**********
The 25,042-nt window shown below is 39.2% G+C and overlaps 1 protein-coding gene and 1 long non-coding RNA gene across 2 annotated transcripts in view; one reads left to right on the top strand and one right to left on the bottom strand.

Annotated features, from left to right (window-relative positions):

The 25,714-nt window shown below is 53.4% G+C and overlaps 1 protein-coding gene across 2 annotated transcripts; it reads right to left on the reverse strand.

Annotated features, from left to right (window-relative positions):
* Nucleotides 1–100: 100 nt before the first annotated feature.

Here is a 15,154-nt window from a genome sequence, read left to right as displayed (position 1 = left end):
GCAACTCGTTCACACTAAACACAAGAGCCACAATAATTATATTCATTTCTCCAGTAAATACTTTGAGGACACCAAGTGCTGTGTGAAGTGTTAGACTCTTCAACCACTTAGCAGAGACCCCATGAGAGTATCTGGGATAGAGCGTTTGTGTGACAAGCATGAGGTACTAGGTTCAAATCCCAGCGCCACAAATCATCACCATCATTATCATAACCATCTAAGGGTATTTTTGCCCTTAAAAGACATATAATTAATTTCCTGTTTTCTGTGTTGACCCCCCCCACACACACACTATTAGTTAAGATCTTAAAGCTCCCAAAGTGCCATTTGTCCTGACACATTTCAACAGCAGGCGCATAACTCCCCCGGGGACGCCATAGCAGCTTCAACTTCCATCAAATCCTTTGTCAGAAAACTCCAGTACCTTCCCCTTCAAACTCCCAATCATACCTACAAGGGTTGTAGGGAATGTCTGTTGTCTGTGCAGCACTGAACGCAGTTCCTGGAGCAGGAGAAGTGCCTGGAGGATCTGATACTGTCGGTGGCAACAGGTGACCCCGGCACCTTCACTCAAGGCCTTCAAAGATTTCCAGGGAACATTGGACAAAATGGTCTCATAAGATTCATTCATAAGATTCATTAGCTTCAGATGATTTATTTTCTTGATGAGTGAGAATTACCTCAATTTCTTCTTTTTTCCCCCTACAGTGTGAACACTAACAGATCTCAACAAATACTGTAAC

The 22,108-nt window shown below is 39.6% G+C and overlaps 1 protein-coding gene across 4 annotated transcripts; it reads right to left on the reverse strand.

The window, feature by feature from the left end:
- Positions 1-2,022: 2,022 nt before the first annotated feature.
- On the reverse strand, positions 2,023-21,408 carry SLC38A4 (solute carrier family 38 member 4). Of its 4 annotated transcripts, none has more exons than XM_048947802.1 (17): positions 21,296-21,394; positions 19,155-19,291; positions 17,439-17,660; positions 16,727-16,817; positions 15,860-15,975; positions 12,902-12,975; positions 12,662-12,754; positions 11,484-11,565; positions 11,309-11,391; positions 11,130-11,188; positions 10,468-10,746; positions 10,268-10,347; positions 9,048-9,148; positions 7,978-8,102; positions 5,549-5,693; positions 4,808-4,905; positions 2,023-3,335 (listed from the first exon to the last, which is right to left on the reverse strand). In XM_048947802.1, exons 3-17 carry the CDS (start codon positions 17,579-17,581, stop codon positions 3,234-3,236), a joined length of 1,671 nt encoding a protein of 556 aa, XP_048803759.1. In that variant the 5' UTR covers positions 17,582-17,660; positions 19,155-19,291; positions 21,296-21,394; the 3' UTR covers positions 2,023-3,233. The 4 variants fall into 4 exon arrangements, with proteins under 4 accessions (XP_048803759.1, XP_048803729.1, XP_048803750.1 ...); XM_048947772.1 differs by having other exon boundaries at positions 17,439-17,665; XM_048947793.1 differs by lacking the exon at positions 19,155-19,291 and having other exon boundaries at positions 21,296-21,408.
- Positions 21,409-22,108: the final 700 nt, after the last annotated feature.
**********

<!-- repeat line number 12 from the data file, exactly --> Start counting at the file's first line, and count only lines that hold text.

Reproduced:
- Positions 21,409-22,108: the final 700 nt, after the last annotated feature.